A surprising AWK trick

The AWK-tagged section on Stack Overflow is a good place to find AWKish answers to data-processing problems. This week something unusual appeared in a SO reply: an unexpected AWK behaviour that might save some work. You can read the original thread here. In this post I explain the background and the surprise.

The question included this file:

1
2
PAT1
3
4
PAT2
5
6
PAT2
7
PAT2
8
9
PAT2
10

and the OP wrote "I would like to print the lines between PAT1 and the 3rd occurrence of PAT2".

The customary AWK way to do this is to use a flag. A flag in AWK is a variable with two values: 0, meaning "flag off", and 1, meaning "flag on". A command might be:

awk '/PAT1/ {f=1} f {print} /PAT2/ {c++} c==3 {f=0}' file

firstscreen

The command nicely shows off the condition/action patterns that control what AWK does, where the actions are the bits in curly braces. There are four such condition/action elements in this command, and their order is important. AWK runs through all four when processing each line of "file".

The first two lines of "file" ("1" and "2") don't give AWK anything to do. Line 3 is "PAT1", which AWK is looking for with the condition "/PAT1/". Having found it, the action is to set the flag "f" to "1" (= "on"). The next condition in the command is "f", meaning "is the flag on?", and if it is (which it now is on this 3rd line), the action is to print the line. There's nothing more for AWK to do here, because line 3 doesn't have "PAT2" and the variable "c" hasn't been set yet.

Lines 4 and 5 ("3" and "4") are printed because they satisfy the condition "flag (still) on". Same with line 6, but the "PAT2" in this line is a condition AWK has been looking for. Having found "PAT2", AWK sets a variable "c" as an incrementing counter which increases every time "PAT2" appears. The AWK default for incrementing counters is to start them at 1, and to count by ones. Line 6 is printed because "f" is still on.

Lines 7, 8 and 9 ("5", "6", "PAT2") are printed, but when the "PAT2" in line 9 is found, the variable "c" is silently incremented from 1 to 2.

Lines 10 and 11 ("7" and "PAT2") are printed, but with the third "PAT2" in line 11, a new condition/action comes into force. The variable "c" is now 3, and when that happens AWK sets "f" to "0", turning off the flag.

With the flag off, lines 12-15 don't get printed.

Because the default action of AWK is to print the line that matches a condition, the "print" action after the "f" condition isn't actually needed:

awk '/PAT1/ {f=1} f; /PAT2/ {c++} c==3 {f=0}' file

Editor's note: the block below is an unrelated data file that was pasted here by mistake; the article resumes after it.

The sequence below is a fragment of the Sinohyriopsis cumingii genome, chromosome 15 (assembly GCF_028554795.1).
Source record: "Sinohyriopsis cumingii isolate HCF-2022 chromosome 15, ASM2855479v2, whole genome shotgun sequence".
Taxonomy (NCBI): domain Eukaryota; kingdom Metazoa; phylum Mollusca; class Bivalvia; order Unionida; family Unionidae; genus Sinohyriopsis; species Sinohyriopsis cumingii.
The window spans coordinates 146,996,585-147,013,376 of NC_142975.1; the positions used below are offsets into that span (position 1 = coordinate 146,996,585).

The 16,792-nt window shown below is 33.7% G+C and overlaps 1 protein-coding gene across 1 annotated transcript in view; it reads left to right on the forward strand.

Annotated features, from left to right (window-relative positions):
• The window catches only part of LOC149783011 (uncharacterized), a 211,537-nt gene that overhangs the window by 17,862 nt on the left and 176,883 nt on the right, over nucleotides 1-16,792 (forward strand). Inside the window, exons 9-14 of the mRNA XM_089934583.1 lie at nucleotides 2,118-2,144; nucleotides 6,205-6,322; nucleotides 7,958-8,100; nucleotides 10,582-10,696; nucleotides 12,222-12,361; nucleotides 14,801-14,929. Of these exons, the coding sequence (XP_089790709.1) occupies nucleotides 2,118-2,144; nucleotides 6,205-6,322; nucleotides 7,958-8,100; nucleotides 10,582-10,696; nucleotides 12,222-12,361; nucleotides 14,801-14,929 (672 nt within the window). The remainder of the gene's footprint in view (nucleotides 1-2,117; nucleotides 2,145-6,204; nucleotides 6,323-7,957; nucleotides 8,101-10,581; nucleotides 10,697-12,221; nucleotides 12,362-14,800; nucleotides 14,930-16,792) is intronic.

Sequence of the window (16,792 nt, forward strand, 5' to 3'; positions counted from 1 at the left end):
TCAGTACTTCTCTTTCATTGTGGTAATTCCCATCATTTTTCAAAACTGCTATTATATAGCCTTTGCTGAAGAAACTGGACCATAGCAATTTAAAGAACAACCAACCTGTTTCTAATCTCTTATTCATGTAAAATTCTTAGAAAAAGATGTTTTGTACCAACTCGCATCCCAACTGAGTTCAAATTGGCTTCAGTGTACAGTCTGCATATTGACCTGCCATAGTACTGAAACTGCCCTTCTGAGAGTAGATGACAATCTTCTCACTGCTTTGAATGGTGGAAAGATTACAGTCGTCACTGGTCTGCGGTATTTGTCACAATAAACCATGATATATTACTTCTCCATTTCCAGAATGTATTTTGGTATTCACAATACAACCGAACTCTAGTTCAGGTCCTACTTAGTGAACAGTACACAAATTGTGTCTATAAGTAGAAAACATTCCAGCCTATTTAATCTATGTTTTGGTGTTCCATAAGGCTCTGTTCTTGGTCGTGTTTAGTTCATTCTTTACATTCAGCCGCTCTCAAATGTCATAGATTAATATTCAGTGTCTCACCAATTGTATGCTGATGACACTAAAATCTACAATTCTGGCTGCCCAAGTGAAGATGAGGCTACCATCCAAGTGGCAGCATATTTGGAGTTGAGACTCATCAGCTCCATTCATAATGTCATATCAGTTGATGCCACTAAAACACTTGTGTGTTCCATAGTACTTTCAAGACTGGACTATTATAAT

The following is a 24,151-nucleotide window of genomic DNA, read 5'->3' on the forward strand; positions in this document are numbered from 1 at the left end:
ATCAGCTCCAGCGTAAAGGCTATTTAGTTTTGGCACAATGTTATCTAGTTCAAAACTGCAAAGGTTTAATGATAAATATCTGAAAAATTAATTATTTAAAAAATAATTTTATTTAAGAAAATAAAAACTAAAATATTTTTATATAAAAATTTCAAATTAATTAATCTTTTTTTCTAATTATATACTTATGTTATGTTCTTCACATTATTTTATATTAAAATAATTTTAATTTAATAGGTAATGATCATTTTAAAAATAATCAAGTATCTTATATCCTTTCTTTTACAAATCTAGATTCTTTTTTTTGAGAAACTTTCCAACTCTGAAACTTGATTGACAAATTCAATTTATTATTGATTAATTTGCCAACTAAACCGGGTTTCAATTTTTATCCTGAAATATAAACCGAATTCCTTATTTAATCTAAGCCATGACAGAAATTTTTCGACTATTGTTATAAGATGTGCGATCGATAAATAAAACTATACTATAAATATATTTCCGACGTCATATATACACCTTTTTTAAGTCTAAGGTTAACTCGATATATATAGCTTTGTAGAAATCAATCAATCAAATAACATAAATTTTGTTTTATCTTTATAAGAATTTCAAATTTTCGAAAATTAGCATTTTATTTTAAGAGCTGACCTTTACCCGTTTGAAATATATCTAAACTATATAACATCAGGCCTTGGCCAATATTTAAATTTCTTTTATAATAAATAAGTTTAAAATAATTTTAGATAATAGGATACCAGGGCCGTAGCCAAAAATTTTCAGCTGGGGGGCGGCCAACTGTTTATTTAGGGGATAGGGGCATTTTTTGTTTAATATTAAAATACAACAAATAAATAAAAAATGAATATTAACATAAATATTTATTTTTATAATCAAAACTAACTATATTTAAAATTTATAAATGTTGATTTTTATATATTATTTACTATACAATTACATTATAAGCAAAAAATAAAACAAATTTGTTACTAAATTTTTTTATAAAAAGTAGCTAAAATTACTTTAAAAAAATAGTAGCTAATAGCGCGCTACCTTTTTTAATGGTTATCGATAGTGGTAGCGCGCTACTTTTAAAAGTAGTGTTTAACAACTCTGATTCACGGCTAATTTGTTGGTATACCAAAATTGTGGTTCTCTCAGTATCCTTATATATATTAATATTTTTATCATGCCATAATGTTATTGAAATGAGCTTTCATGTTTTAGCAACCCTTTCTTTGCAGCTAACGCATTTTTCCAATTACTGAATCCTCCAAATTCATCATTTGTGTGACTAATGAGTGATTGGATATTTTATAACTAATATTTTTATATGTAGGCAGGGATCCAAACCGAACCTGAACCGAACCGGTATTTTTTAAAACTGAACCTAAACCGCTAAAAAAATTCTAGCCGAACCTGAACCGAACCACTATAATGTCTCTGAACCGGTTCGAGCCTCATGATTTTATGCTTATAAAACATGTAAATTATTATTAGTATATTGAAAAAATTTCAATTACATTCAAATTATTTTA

secondscreen

I've put a semicolon after the "f" to tell AWK that an action has just been taken, and to separate the "f" condition from the "/PAT2/" condition. Please note that "f" and "c" are arbitrary choices; "garden" and "hippo" would work just as well:

thirdscreen

A second simplification I can make in the command is to fold the condition/action "{c++} c==3" into the condition "++c==3". Instead of asking Is "c" equal to 3 yet?, I ask Is the value of the expression "++c" equal to 3 yet? It's another AWK shorthand; simply asking the question means that "c" gets incremented. (See below for notes on "c++" and "++c")

thirdAscreen

So what's the unexpected AWK behaviour? It's based on AWK's range syntax. The construction "/start/,/end/" will print every line from the first appearance of "start" to the first appearance of "end", as shown here with "file":

fourthscreen

And here's the surprising command — with no flag!

awk '/PAT1/,/PAT2/ && ++c==3' file

fifthscreen

AWK is reading this command as if it were

awk '/PAT1/,(/PAT2/ && ++c==3)' file

or in more or less plain English, print the lines starting from the first appearance of "PAT1" to the line where "PAT2" appears and (&&) where "++c", which has been incrementing since "PAT2" first appeared, has a value of 3.

The reason for this behaviour is that the comma in the range syntax "has the lowest precedence of all the operators (i.e., it is evaluated last)" (quote from the GNU AWK manual), and the "&&" operator is evaluated before the range is defined.

Here's another example, using the file "list":

Chew a cherry
This mango is yummy
Can I have a mango?
apple strudel
apple and banana
banana and peach
half a pear
pears for dessert
Want a pear?

I want the lines from the second appearance of "mango" to the second appearance of "pear". The shorthand command (with no flags) is

awk '/mango/ && ++a==2 , /pear/ && ++b==2' list

sixthscreen

For more on flags in AWK, like how to print from line A to line B but exclude line A, or line B, or both, see this Linux Rain post.


c++ and ++c

The difference between these two expressions is sometimes confused. In AWK, "c++" is called a post-incremented expression. It says that 1 is being added to "c" whenever some condition is met. The pre-incremented expression "++c" means exactly the same thing: 1 is being added to "c" whenever some condition is met.

The difference is in the values of the expressions. Here's an example that makes this clear (I hope!). The file "A-list" consists of four lines with the letter "A" in each. I'll ask AWK to increment the count of "A"s on each line and print (for each line) first the value of the incrementing expression, then the value of the counting variable "c":

sixthscreen

As you can see, "c" increases by 1, line by line, in both cases. So do the incrementing expressions, but "++c" keeps up with "c" (it's "pre-incremented") while "c++" still has its previous value. It's for this reason that the value of "++c" is tested ("++c==3") in the commands above.

Note also the way that the incrementing is folded into the print command in the screenshot above, rather than having to be a separately specified operation. That's another case of shorthand or "idiomatic" AWK.